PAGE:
The Balkans Today: 7th - 11th November 2016
 
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The Balkans Today

Up to the minute news and updates from the Balkan region

The Balkans Today: 7th - 11th November 2016

Our team brings you live updates of the most important events and developments in the Balkans as they happen.

  • The Department of Inspection for Environmental Protection announced that it had seized a monkey, of the Japanese macaque species, that was being kept in unsuitable conditions, Belgrade based television network N1 reported on Thursday. 

    As the environmental protection department stated, the confinement of wild animals, which includes primates, is limited to zoos, shelters and scientific institutions.
  • Croatia’s Croatian government raised the VAT rate from 13 to 25 per cent for restaurateurs on Thursday, much to their disagreement.

    The government maintained the 5 per cent VAT rate for bread, milk, medicines, books and orthopedic equipment, due to the advocating of the junior government partner, the Bridge of the Independent Lists, MOST.
     
    Croatian government in session. Photo: BETAPHOTO/HINA/Denis CERIC/MO
     
  • NATO's Commander for Europe Curtis Scapparotti said in Sarajevo last night that Bosnia and Herzegovina will now need to decide whether to hold a referendum on NATO membership.
     
    After meeting with presidency member Mladen Ivanic and defence minister Marina Pendes, he commented that Bosnia had made good progress towards requirements for joining NATO.
  • Comments that Albania’s Prime Minister, Edi Rama, made against newly elected US president Donald Trump while he was still just a candidate for the post sparked debate in Albania’s parliament on Thursday.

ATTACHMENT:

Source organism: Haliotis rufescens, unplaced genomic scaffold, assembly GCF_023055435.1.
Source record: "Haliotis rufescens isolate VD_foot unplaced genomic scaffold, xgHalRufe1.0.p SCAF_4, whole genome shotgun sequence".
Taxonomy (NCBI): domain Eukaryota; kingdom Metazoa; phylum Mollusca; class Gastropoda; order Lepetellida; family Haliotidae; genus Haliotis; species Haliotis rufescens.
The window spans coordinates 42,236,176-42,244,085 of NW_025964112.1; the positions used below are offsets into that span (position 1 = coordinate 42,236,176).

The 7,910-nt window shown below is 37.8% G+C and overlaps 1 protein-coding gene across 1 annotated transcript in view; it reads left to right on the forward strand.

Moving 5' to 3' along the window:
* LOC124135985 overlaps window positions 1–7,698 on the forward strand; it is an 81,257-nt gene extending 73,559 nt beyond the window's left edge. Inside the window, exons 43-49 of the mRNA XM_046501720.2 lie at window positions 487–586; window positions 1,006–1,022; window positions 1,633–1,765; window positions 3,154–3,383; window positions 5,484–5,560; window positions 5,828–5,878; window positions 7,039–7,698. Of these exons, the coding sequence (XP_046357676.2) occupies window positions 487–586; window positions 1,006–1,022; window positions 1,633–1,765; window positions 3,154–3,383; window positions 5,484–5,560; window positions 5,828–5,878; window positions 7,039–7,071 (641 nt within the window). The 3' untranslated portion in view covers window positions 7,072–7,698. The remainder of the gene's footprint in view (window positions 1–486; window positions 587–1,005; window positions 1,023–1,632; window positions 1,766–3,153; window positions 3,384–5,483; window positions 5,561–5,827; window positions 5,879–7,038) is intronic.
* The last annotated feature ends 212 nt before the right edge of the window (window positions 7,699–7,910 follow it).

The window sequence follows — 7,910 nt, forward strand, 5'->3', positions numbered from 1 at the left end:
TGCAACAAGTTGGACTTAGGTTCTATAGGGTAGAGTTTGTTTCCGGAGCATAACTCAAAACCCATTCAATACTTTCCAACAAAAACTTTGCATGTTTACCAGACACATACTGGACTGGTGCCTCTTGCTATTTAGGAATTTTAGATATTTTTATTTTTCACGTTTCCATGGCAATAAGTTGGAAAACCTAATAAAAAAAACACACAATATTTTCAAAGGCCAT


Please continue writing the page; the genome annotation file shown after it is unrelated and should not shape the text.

Opposition MP Astrit Patozi considered it a gaffe on Rama’s part, while the Prime Minister claimed that his opponents were unfairly trying to proclaim him as an enemy of the US on the basis of his comments in favour of Democratic candidate Hillary Clinton during the US election.
    PM Edi Rama during a activity in Washington. Photo: km.gov.al 
  • Addressing the Kosovo Assembly in the capital Pristina on Thursday, Britain’s foreign secretary Boris Johnson called for Kosovo and the UK to unite in their efforts to combat their shared challenges of terrorism, violent extremism, organized crime and corruption - as well as the “problem” he believes the UK has with ethnic Albanian criminal groups.

    “In the UK, we have a problem with ethnic Albanian criminal groups and should cooperate to fight this problem," Johnson said.

    He also called for Kosovo to ensure its reform process does not stagnate and, directly addressing Prime Minister Isa Mustafa, highlighted the need for state positions to be given to people on the basis of merit, not to “those who have connections.”

    Britain's foreign secretary at Kosovo Assembly | Photo: Atdhe Mulla   


  • The Croatian parliament’s committee on information, informatisation and media agreed upon naming Blago Markota as the acting head of the public broadcaster, Croatian Radio-Television, HRT, after a public tender failed to determine its new chief.
  • Corruption is considered one of the biggest issues of growing importance for people in South Eastern Europe, according to the results of the Regional Cooperation Council’s 2016 Balkan Barometer public opinion survey, presented on Thursday at Albania’s Ministry of Foreign Affairs in the capital, Tirana.

    Revealing the results of the survey, which questioned 8,000 people and 1,800 companies, Secretary General of the Regional Cooperation Council, Goran Svilanovic, stated that 27 per cent of people surveyed named corruption as one of the region’s main issues, which was up from 15 per cent the year prior.